In light of the tragic deaths of 11 Jewish worshipers in Pittsburgh, Pennsylvania...
In light of the tragic deaths of 11 Jewish worshipers in Pittsburgh, Pennsylvania over the weekend, the faculty of the Department of Jewish Studies wants to make sure all students have the information and support they need.
Students are welcome to come to the office of the Chair, Professor Kitty Millet, in HUM 518, to learn of resources on campus for coping with this tragedy. Be assured that the Department has partners both on and off campus who are prepared to assist students dealing with tragedy, and with whom faculty work, to advance a safe environment for Jewish and non-Jewish students. Students are also encouraged to reach out to campus counselors at either The SAFE Place or Counseling and Psychological Services Center, both of which are always available to students in need of support and can be reached through the same hotline: (415) 338-2208. Jewish Family and Children's Services also offers access to counseling among its resources for families in crisis. Likewise, Professor Dollinger, the instructor of JS 540, Anti-Semitism, welcomes any students to visit him during his office hours, Tuesday at 7 p.m. and Thursday at 3:30 p.m. in HUM 517, to share their concerns.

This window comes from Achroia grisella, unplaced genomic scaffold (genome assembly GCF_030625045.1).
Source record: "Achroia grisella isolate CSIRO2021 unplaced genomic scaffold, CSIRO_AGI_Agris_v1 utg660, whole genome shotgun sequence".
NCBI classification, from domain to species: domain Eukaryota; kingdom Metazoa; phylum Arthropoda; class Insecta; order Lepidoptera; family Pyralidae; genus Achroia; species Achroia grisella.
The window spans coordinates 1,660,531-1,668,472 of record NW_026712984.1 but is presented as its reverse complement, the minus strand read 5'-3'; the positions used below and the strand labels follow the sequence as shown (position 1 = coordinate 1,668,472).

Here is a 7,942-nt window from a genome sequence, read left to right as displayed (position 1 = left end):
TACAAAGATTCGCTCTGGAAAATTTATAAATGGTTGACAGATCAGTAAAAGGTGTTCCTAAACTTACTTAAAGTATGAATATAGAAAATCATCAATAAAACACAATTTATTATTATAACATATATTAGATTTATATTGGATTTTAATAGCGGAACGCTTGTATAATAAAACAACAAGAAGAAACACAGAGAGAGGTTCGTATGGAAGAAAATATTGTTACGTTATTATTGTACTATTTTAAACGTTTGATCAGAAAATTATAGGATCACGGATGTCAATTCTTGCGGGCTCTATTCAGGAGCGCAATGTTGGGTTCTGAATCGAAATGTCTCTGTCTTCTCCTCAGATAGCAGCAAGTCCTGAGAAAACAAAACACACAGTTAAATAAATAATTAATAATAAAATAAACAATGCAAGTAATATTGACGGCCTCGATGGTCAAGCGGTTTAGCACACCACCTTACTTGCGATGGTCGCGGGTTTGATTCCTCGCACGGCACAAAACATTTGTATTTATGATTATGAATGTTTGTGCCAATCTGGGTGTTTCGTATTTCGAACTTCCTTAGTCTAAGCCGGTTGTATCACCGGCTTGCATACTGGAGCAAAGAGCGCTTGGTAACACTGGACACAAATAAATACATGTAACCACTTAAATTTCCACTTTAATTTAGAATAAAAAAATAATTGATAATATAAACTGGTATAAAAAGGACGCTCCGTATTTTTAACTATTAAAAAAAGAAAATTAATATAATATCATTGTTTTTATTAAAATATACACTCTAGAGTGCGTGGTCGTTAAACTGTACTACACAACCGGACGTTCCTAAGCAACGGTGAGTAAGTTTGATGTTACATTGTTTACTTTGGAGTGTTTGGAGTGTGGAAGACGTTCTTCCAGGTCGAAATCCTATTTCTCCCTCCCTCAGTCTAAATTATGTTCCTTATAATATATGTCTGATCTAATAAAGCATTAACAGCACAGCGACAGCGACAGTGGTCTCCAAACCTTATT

Anti-Semitism, racism, as well as other systematized forms of oppression, thrive on fear and stereotype. Department faculty repudiate the anti-Semitic, anti-immigrant, racist, hateful, marginalizing, and indecent language — widely proliferating today and increasingly becoming more acceptable — that motivates and inspires those who would harm others. Hence, we reaffirm the Department's values of inclusion rather than the rhetoric of exclusion. Sadly, on our own campus, we have seen attempts to intimidate Jewish students, faculty, as well as other marginalized groups. These sorts of actions have no place on campus, especially at SF State. Thus the Department has taken up a social obligation to continue to work against fear, stereotype, antisemitism and racism, by offering courses and events that freight discussions of Jewish culture, history, politics, and Judaism with the knowledge that we have choices and we choose life in all of its multivalent possibilities.
Professor and Chair of the Department of Jewish Studies